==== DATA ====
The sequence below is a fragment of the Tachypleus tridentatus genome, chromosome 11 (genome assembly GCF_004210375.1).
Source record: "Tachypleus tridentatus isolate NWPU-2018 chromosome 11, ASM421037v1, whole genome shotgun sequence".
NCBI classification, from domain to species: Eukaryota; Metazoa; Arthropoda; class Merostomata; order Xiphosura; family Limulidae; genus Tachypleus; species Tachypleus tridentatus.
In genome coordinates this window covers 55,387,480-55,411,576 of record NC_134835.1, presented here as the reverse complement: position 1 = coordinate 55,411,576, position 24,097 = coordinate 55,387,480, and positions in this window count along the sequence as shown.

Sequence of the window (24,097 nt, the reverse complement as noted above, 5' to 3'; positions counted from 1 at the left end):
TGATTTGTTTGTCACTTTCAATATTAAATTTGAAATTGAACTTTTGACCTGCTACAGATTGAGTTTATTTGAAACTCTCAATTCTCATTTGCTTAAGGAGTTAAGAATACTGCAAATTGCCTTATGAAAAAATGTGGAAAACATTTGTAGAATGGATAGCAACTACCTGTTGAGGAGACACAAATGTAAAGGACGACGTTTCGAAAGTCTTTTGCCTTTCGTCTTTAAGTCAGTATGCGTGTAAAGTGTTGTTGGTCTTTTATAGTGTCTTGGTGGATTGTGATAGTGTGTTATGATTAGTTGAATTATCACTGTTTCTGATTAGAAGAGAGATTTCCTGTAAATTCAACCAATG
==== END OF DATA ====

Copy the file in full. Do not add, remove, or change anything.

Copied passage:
The sequence below is a fragment of the Tachypleus tridentatus genome, chromosome 11 (genome assembly GCF_004210375.1).
Source record: "Tachypleus tridentatus isolate NWPU-2018 chromosome 11, ASM421037v1, whole genome shotgun sequence".
NCBI classification, from domain to species: Eukaryota; Metazoa; Arthropoda; class Merostomata; order Xiphosura; family Limulidae; genus Tachypleus; species Tachypleus tridentatus.
In genome coordinates this window covers 55,387,480-55,411,576 of record NC_134835.1, presented here as the reverse complement: position 1 = coordinate 55,411,576, position 24,097 = coordinate 55,387,480, and positions in this window count along the sequence as shown.

Sequence of the window (24,097 nt, the reverse complement as noted above, 5' to 3'; positions counted from 1 at the left end):
TGATTTGTTTGTCACTTTCAATATTAAATTTGAAATTGAACTTTTGACCTGCTACAGATTGAGTTTATTTGAAACTCTCAATTCTCATTTGCTTAAGGAGTTAAGAATACTGCAAATTGCCTTATGAAAAAATGTGGAAAACATTTGTAGAATGGATAGCAACTACCTGTTGAGGAGACACAAATGTAAAGGACGACGTTTCGAAAGTCTTTTGCCTTTCGTCTTTAAGTCAGTATGCGTGTAAAGTGTTGTTGGTCTTTTATAGTGTCTTGGTGGATTGTGATAGTGTGTTATGATTAGTTGAATTATCACTGTTTCTGATTAGAAGAGAGATTTCCTGTAAATTCAACCAATG